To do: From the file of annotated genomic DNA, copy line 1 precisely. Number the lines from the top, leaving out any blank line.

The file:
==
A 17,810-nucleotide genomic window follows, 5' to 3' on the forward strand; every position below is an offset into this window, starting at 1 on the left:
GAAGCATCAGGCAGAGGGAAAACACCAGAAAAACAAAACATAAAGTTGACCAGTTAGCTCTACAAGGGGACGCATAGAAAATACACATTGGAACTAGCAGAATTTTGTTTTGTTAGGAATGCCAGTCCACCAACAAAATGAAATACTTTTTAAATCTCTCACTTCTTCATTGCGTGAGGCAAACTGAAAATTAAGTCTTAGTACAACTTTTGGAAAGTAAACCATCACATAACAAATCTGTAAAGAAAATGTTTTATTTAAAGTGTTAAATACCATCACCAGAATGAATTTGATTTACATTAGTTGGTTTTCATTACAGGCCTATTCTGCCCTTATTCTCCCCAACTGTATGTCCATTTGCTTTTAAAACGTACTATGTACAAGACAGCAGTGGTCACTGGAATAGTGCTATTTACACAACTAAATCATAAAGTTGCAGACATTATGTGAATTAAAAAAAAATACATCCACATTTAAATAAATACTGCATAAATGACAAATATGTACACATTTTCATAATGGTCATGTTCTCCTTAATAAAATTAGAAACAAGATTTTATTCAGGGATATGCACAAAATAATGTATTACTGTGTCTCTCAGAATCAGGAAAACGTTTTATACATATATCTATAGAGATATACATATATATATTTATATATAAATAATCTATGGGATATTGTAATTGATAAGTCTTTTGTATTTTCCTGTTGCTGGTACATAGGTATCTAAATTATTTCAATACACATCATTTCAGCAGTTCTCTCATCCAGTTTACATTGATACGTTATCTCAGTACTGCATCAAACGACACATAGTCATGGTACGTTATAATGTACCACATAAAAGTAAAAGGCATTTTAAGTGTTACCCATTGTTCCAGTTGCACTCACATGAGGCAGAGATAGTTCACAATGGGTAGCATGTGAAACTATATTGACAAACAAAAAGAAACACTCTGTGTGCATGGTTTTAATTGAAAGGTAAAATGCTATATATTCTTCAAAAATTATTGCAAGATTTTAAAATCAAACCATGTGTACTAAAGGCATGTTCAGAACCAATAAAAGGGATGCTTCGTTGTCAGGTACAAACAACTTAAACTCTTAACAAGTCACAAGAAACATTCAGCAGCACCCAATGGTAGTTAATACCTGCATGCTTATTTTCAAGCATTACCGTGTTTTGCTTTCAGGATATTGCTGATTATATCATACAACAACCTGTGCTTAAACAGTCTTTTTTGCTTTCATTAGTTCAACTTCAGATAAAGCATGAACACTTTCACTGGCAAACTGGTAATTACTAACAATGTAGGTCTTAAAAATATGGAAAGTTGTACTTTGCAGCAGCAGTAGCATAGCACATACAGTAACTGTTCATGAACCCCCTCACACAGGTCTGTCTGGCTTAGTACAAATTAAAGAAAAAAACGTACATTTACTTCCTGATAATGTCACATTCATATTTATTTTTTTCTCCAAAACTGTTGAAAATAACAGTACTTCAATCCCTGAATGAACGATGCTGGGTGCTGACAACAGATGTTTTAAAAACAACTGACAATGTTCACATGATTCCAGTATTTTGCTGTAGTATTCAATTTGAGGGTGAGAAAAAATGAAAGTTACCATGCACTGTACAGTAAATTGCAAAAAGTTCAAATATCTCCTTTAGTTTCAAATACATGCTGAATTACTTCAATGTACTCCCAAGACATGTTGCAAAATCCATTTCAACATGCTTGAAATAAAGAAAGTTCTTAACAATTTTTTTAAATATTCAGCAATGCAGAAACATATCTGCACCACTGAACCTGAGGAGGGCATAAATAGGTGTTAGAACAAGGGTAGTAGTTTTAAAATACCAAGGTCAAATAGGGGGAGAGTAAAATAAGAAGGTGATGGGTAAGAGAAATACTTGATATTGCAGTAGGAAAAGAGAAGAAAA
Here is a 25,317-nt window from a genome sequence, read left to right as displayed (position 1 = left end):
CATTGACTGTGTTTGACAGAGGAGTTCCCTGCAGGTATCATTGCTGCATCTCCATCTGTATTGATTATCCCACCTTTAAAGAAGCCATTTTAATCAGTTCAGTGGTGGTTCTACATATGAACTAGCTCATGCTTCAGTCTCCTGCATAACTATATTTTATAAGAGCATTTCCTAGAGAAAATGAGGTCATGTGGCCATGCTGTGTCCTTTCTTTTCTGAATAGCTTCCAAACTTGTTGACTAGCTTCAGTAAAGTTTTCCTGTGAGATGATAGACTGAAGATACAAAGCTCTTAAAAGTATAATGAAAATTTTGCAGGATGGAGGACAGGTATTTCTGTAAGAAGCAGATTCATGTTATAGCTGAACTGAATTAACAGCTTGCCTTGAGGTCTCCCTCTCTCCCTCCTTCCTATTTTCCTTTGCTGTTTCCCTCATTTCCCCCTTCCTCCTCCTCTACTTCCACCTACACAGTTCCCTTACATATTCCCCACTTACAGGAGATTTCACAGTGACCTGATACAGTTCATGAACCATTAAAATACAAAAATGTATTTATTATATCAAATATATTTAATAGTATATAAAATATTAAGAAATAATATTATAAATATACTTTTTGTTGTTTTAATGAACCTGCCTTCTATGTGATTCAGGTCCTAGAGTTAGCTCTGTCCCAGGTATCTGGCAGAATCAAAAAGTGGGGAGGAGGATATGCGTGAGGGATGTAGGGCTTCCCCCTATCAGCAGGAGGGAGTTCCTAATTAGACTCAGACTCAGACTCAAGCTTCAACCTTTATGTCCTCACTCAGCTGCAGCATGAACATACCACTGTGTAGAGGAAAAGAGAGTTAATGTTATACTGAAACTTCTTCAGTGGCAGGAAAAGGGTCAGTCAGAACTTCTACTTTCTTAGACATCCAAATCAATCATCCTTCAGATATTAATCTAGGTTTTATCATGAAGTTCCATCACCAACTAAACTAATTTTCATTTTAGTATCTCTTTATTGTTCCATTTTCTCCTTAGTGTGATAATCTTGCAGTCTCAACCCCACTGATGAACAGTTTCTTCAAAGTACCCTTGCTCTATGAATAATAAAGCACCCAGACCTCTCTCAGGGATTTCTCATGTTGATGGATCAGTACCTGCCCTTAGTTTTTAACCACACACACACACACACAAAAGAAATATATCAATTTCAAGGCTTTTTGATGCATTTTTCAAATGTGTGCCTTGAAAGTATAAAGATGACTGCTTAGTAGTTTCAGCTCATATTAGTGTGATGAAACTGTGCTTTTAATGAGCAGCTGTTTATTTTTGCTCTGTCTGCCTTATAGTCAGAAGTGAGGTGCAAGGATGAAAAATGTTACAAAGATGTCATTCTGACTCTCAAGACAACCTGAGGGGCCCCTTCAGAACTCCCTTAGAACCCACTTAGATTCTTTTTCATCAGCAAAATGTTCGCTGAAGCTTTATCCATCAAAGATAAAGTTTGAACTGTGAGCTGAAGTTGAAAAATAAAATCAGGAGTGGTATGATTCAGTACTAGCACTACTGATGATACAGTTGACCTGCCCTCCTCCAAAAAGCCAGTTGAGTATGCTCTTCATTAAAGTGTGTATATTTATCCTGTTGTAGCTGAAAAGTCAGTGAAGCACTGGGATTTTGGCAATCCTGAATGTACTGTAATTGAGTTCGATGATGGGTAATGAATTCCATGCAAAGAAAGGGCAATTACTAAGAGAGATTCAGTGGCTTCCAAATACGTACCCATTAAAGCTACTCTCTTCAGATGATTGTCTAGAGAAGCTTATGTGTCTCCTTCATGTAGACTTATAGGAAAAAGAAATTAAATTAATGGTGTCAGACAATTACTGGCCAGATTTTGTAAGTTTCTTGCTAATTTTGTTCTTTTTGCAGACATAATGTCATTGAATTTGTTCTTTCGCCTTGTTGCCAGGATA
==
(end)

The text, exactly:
A 17,810-nucleotide genomic window follows, 5' to 3' on the forward strand; every position below is an offset into this window, starting at 1 on the left: